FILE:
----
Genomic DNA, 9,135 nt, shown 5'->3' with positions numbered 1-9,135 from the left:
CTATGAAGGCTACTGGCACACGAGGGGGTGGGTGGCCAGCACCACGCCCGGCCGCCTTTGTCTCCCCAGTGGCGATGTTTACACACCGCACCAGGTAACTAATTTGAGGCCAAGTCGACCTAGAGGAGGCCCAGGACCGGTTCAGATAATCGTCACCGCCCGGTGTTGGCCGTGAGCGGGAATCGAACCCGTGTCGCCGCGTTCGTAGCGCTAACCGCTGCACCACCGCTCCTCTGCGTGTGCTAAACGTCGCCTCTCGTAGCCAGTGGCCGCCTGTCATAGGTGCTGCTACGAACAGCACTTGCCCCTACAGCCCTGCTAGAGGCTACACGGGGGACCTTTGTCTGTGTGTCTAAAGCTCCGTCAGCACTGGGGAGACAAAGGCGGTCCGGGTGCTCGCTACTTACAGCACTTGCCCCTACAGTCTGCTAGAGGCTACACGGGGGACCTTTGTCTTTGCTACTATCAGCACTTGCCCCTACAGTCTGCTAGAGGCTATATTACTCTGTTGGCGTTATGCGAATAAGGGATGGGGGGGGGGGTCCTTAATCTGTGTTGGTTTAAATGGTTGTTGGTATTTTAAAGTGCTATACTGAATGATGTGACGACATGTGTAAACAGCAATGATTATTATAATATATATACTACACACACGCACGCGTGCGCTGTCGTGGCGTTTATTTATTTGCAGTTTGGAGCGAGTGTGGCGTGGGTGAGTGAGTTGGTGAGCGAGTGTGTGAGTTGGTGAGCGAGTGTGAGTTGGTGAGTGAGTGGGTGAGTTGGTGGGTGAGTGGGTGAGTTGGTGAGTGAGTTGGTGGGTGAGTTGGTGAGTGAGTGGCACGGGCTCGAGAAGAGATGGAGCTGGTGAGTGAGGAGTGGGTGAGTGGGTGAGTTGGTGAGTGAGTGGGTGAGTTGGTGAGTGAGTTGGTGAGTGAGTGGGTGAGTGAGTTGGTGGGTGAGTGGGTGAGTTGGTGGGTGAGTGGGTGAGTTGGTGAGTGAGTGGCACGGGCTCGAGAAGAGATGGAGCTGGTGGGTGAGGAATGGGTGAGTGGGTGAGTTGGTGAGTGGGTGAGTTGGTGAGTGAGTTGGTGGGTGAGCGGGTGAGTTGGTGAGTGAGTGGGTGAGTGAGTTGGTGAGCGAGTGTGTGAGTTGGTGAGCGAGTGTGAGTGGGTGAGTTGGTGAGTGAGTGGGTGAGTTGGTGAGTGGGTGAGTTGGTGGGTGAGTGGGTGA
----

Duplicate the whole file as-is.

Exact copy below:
Genomic DNA, 9,135 nt, shown 5'->3' with positions numbered 1-9,135 from the left:
CTATGAAGGCTACTGGCACACGAGGGGGTGGGTGGCCAGCACCACGCCCGGCCGCCTTTGTCTCCCCAGTGGCGATGTTTACACACCGCACCAGGTAACTAATTTGAGGCCAAGTCGACCTAGAGGAGGCCCAGGACCGGTTCAGATAATCGTCACCGCCCGGTGTTGGCCGTGAGCGGGAATCGAACCCGTGTCGCCGCGTTCGTAGCGCTAACCGCTGCACCACCGCTCCTCTGCGTGTGCTAAACGTCGCCTCTCGTAGCCAGTGGCCGCCTGTCATAGGTGCTGCTACGAACAGCACTTGCCCCTACAGCCCTGCTAGAGGCTACACGGGGGACCTTTGTCTGTGTGTCTAAAGCTCCGTCAGCACTGGGGAGACAAAGGCGGTCCGGGTGCTCGCTACTTACAGCACTTGCCCCTACAGTCTGCTAGAGGCTACACGGGGGACCTTTGTCTTTGCTACTATCAGCACTTGCCCCTACAGTCTGCTAGAGGCTATATTACTCTGTTGGCGTTATGCGAATAAGGGATGGGGGGGGGGGTCCTTAATCTGTGTTGGTTTAAATGGTTGTTGGTATTTTAAAGTGCTATACTGAATGATGTGACGACATGTGTAAACAGCAATGATTATTATAATATATATACTACACACACGCACGCGTGCGCTGTCGTGGCGTTTATTTATTTGCAGTTTGGAGCGAGTGTGGCGTGGGTGAGTGAGTTGGTGAGCGAGTGTGTGAGTTGGTGAGCGAGTGTGAGTTGGTGAGTGAGTGGGTGAGTTGGTGGGTGAGTGGGTGAGTTGGTGAGTGAGTTGGTGGGTGAGTTGGTGAGTGAGTGGCACGGGCTCGAGAAGAGATGGAGCTGGTGAGTGAGGAGTGGGTGAGTGGGTGAGTTGGTGAGTGAGTGGGTGAGTTGGTGAGTGAGTTGGTGAGTGAGTGGGTGAGTGAGTTGGTGGGTGAGTGGGTGAGTTGGTGGGTGAGTGGGTGAGTTGGTGAGTGAGTGGCACGGGCTCGAGAAGAGATGGAGCTGGTGGGTGAGGAATGGGTGAGTGGGTGAGTTGGTGAGTGGGTGAGTTGGTGAGTGAGTTGGTGGGTGAGCGGGTGAGTTGGTGAGTGAGTGGGTGAGTGAGTTGGTGAGCGAGTGTGTGAGTTGGTGAGCGAGTGTGAGTGGGTGAGTTGGTGAGTGAGTGGGTGAGTTGGTGAGTGGGTGAGTTGGTGGGTGAGTGGGTGA